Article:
Fiji: prelate concerned about secularist interpretation of new constitution
December 12, 2013
The bishop of Fiji’s sole diocese has criticized secularist interpretations of the nation’s new constitution.
According to the constitution, which was adopted in September, “religious belief is personal,” “religion and the State are separate,” and “no person shall assert any religious belief as a legal reason to disregard this Constitution or any other law.”
In addition, the constitution provides that “the State and all persons holding public office must not prefer or advance, by any means, any particular religion, religious denomination, religious belief, or religious practice over another, or over any non-religious belief.”
“We do not want a theocracy; we never said we wanted a Christian state,” said Archbishop Peter Loy Chong of Suva. “However, we are concerned about whether a secularist state wants to reduce faith to a purely individualistic matter.”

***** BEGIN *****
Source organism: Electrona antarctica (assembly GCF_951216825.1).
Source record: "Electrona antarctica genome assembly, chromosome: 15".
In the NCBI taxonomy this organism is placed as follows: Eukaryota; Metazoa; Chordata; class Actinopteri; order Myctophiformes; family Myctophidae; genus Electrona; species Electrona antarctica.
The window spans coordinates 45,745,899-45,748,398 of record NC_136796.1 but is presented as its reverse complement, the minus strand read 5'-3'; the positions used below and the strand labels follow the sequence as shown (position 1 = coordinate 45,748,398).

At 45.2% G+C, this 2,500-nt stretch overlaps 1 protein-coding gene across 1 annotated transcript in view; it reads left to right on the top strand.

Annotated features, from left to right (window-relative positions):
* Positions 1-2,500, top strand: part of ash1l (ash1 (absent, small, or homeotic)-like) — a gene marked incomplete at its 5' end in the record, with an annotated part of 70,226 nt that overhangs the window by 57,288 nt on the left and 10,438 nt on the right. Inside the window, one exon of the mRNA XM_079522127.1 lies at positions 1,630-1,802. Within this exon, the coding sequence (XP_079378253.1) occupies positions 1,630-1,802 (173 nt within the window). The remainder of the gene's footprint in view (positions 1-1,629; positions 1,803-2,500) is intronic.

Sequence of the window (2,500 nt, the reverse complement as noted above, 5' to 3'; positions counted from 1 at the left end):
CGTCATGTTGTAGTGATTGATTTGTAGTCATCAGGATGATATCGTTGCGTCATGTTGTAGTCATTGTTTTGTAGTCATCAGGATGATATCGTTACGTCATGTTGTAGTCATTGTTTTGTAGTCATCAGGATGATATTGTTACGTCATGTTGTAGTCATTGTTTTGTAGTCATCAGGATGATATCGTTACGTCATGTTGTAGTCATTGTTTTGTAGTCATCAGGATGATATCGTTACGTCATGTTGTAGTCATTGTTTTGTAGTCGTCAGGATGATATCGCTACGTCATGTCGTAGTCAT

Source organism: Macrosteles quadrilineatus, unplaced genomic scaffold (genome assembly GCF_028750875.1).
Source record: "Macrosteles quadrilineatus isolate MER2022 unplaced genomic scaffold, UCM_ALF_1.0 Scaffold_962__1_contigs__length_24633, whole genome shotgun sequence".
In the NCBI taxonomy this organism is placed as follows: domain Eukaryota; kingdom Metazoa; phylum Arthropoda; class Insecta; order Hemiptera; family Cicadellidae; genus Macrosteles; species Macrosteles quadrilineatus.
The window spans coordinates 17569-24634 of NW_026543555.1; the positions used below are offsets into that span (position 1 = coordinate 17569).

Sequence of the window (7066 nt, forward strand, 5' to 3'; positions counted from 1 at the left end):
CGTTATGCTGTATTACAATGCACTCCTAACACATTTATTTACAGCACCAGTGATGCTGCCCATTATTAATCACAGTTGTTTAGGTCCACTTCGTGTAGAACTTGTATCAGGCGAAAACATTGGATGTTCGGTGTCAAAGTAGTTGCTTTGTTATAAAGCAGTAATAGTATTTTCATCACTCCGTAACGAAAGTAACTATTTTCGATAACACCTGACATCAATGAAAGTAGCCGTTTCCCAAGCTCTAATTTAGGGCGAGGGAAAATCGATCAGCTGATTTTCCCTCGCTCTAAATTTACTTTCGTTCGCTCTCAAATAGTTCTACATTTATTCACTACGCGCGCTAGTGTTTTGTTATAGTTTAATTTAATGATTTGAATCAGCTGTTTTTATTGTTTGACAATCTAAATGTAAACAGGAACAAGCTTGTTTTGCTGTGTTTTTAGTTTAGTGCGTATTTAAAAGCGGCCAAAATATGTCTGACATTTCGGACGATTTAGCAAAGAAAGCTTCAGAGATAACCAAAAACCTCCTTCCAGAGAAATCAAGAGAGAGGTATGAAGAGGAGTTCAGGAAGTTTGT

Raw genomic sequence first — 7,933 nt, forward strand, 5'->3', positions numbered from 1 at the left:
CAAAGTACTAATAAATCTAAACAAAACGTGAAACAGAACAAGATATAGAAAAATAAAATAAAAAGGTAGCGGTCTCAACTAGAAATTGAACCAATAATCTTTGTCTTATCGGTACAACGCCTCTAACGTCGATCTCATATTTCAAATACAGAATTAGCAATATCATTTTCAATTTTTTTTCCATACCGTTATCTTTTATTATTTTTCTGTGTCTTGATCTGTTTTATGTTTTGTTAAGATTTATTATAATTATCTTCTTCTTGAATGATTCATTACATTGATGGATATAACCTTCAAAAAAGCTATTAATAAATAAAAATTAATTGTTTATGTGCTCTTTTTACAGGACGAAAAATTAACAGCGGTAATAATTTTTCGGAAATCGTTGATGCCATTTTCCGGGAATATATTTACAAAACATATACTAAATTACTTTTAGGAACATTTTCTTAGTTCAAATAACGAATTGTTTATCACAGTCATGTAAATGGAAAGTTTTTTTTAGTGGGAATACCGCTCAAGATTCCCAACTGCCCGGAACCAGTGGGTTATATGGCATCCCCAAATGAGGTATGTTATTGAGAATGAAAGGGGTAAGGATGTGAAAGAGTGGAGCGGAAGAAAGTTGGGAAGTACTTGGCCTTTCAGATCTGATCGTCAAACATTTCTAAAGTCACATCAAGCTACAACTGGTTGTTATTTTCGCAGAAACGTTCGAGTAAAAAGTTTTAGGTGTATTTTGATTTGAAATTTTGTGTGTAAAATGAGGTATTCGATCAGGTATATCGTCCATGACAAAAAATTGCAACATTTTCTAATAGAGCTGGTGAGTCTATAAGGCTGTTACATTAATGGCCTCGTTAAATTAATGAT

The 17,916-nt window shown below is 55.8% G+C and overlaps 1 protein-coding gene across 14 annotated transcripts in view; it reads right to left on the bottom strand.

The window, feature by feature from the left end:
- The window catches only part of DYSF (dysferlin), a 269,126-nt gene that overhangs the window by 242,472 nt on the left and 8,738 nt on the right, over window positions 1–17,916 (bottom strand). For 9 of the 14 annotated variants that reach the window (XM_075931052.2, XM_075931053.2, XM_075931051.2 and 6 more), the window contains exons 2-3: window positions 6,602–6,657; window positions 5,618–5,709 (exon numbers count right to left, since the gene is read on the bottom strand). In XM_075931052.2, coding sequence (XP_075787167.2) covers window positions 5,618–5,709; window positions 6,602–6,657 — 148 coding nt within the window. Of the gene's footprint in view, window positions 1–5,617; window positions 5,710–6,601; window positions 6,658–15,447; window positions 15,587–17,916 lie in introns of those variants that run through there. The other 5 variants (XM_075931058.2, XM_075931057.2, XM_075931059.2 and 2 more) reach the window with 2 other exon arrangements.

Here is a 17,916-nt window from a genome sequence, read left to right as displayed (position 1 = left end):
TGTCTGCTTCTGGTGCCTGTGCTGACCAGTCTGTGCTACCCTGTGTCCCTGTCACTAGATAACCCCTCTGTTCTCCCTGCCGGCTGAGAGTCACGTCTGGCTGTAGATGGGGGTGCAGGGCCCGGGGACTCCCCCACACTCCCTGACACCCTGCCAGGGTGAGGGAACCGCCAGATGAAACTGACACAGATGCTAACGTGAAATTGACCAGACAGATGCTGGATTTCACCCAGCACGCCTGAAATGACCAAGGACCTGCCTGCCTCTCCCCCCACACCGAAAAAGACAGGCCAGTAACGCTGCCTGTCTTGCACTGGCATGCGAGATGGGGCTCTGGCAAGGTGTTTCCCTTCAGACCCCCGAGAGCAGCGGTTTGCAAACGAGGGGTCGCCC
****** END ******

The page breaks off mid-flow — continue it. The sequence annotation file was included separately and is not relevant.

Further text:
“The Church has a prophetic role to carry out, indicating principles and guidelines ‘to help its members and all people of good will to make decisions for the common good,’” according to a Fides report that summarized the prelate’s comments.
- The Archbishop of Suva: "We do not want a Christian state but full respect of religious freedom" (Fides)
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